For working parents, finding child care can be a scramble; especially for single parents. Whether you’re using a licensed day care, a nanny, a friend or relative, you’ve gotta find a person who’s trustworthy, available, and affordable. If you’re a single parent, absorbing that cost without help from the other parent, is just not in the cards. So, how do you get the other parent to help you with child care costs, when that parent may not be supportive of your day care choice? What if the other parent refuses to help contribute to the cost of child care? In addition to the stress of locating an appropriate child care provider, how do I deal with the headache of working with my ex to help pay the cost?
Fortunately, the Minnesota Child Support Guidelines make this task manageable by including child care costs in a child support determination. Minnesota Statute §518A.40 requires the Court to order that child care costs be divided between separated parents based on PICS (the parents’ proportionate share of income).
Ok, fair enough, but, how do I prove that I have a child care cost, before I ask my ex to contribute? Getting a receipt from a licensed day care center is one thing, but, if I am paying my neighbor’s teenager to be a nanny for the summer, my ex might not accept that this is a valid child care expense.
This question has been asked of the Minnesota courts, and, the good news is that there is law to presumably lend some help on this issue. Minnesota Statute §518A.40, subd. 3 says that in order to make a parent responsible for contributing to child care costs, the court must require documentation of child care expenses.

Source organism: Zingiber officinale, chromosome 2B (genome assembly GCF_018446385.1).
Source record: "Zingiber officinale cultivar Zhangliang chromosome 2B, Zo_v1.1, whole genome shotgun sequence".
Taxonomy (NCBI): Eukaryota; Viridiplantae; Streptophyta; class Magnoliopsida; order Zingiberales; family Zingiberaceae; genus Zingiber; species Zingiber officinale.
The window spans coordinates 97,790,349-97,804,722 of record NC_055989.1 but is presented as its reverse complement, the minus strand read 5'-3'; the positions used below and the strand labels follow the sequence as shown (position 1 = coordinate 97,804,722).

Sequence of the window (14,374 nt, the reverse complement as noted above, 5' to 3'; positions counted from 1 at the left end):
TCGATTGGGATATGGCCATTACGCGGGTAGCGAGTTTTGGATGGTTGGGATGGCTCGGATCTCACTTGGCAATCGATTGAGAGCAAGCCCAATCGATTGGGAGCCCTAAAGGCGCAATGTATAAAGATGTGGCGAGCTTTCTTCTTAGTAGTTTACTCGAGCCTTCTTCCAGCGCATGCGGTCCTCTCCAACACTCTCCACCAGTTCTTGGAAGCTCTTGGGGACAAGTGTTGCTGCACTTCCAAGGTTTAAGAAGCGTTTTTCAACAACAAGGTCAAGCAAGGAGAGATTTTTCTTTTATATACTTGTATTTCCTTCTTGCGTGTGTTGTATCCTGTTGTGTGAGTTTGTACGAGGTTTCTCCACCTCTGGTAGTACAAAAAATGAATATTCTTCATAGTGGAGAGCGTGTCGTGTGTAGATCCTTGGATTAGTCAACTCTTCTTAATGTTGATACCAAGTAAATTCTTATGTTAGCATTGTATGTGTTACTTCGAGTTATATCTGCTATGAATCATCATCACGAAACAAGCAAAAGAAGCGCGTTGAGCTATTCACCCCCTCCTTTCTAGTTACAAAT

But, there is no definition provided by the legislature of what documentation of child care expenses means. Recent case law suggests that some examples of what courts will accept as “documentation of child care expenses” include:
-an affidavit from the parent verifying child care costs paid
-documentation from the care-provider showing rates charged for child care
-signed statements from the child care provider, listing billing rates
-receipts showing payments made
-copies of canceled checks made to child care providers
-registration forms submitted to child care providers
The courts have even gone so far as saying that we don’t need documents to show amounts ‘actually spent’ on child care. It is enough to show evidence of anticipated costs.
This is helpful in cases where child care expenses fluctuate throughout the year (for example, in cases where summer child care is needed when the child is not in school). So, it can be enough to provide to provide documentation of future or ‘prospective’ child care expense to have the court order contributions from the other parent. For example, showing a list of rates charged by a child care provider, to show a court what you will be spending on child care, can be enough to make the other parent contribute to that cost.
So it is possible to have the court order that the other parent help with day care costs, even if the other parent doesn’t necessarily agree on your choice of day care provider. However, there must be some evidence that expense has been incurred, or will be incurred, in order to get the court’s help.
If you are faced with the challenge of getting help from the other parent when paying for child care, please consider contacting us for assistance.
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If you are facing divorce and any of the divorce-related issues such as spousal maintenance, child support, child custody, property division, or domestic abuse matters, you need our experienced Minneapolis divorce attorneys to help you. Contact Beyer & Simonson in Edina, Minnesota today at (952) 303-6007.